Does the speed of the water flowing radially outwards from a water jet impacting a sink depend on how far the tap is opened?
At the moment, I understand that the maximum velocity of the water in the vertical jet is constant regardless of how far the tap is open (as it is accelerated by gravity, and disregarding air-resistance), but the volume flow rate is greater the further the tap is opened.
I'm thinking that a higher volume flow rate results in a greater depth around the bottom of the jet which reduces the effect of friction between the water and the sink as the contact surface of the water has reduced, which would decelerate the water at a lower rate than if it were shallower, but am not sure.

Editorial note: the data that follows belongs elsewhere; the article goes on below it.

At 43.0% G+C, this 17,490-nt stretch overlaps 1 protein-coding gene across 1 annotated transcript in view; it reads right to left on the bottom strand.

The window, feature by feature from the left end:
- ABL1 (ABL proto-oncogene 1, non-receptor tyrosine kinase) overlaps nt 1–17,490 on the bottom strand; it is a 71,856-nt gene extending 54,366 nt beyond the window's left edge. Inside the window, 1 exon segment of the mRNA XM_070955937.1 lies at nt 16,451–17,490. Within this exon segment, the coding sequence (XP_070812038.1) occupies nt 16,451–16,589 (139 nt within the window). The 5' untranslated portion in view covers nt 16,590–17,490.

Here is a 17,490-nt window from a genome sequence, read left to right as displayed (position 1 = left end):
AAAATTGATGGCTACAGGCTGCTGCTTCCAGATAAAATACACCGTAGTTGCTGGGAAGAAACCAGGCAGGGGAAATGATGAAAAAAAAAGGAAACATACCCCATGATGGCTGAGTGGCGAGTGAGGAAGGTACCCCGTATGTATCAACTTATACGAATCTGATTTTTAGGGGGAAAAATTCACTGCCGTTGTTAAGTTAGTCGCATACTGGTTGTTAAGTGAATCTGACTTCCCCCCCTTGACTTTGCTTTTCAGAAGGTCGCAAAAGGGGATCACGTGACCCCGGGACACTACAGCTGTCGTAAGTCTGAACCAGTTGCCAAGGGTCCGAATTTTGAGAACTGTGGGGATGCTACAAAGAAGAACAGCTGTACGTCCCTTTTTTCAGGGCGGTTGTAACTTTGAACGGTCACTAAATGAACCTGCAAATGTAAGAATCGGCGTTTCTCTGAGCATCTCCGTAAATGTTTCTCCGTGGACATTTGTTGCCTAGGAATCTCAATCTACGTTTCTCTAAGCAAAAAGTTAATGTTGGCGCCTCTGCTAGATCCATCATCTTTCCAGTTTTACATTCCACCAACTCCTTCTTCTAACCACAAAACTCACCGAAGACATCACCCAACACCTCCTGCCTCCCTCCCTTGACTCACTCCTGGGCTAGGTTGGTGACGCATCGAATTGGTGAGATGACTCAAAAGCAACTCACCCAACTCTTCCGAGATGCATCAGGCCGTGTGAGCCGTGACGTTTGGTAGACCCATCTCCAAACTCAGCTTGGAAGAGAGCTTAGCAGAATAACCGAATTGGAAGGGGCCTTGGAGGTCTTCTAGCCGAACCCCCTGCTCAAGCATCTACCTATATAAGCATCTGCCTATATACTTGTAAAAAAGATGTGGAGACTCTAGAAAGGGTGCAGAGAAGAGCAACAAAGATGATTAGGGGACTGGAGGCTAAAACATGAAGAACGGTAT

Could someone explain precisely how opening a tap affects the radial speed of the water around the bottom of the jet?
I should have clarified that, for my question, the area is variable. What I had in mind was more like a variably sized circular hole beneath a constant-height water tank. I used the word "tap" for simplicity, but I realise now this is a bad substitute, and has caused more confusion than intended.